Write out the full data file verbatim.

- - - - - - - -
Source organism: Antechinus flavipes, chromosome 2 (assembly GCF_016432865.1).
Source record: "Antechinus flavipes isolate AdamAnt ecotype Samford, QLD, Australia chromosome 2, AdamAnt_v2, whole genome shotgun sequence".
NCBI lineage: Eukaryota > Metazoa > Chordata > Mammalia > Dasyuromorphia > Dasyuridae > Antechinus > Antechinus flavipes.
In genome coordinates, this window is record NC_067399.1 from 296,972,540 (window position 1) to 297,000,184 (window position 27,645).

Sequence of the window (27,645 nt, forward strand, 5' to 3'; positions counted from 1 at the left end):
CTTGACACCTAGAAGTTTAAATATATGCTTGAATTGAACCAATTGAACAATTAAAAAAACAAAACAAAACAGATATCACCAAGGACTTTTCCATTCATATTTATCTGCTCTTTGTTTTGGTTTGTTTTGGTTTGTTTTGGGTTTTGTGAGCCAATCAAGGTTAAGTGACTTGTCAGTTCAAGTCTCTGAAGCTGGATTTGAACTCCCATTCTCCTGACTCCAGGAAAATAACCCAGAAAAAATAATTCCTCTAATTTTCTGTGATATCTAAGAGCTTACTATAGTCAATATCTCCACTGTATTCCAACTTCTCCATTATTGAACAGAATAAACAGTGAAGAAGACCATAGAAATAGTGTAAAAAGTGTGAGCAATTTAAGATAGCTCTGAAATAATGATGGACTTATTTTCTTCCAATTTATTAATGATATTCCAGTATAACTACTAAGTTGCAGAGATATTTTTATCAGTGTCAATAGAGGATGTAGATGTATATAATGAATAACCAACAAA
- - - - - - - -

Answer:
Source organism: Antechinus flavipes, chromosome 2 (assembly GCF_016432865.1).
Source record: "Antechinus flavipes isolate AdamAnt ecotype Samford, QLD, Australia chromosome 2, AdamAnt_v2, whole genome shotgun sequence".
NCBI lineage: Eukaryota > Metazoa > Chordata > Mammalia > Dasyuromorphia > Dasyuridae > Antechinus > Antechinus flavipes.
In genome coordinates, this window is record NC_067399.1 from 296,972,540 (window position 1) to 297,000,184 (window position 27,645).

Sequence of the window (27,645 nt, forward strand, 5' to 3'; positions counted from 1 at the left end):
CTTGACACCTAGAAGTTTAAATATATGCTTGAATTGAACCAATTGAACAATTAAAAAAACAAAACAAAACAGATATCACCAAGGACTTTTCCATTCATATTTATCTGCTCTTTGTTTTGGTTTGTTTTGGTTTGTTTTGGGTTTTGTGAGCCAATCAAGGTTAAGTGACTTGTCAGTTCAAGTCTCTGAAGCTGGATTTGAACTCCCATTCTCCTGACTCCAGGAAAATAACCCAGAAAAAATAATTCCTCTAATTTTCTGTGATATCTAAGAGCTTACTATAGTCAATATCTCCACTGTATTCCAACTTCTCCATTATTGAACAGAATAAACAGTGAAGAAGACCATAGAAATAGTGTAAAAAGTGTGAGCAATTTAAGATAGCTCTGAAATAATGATGGACTTATTTTCTTCCAATTTATTAATGATATTCCAGTATAACTACTAAGTTGCAGAGATATTTTTATCAGTGTCAATAGAGGATGTAGATGTATATAATGAATAACCAACAAA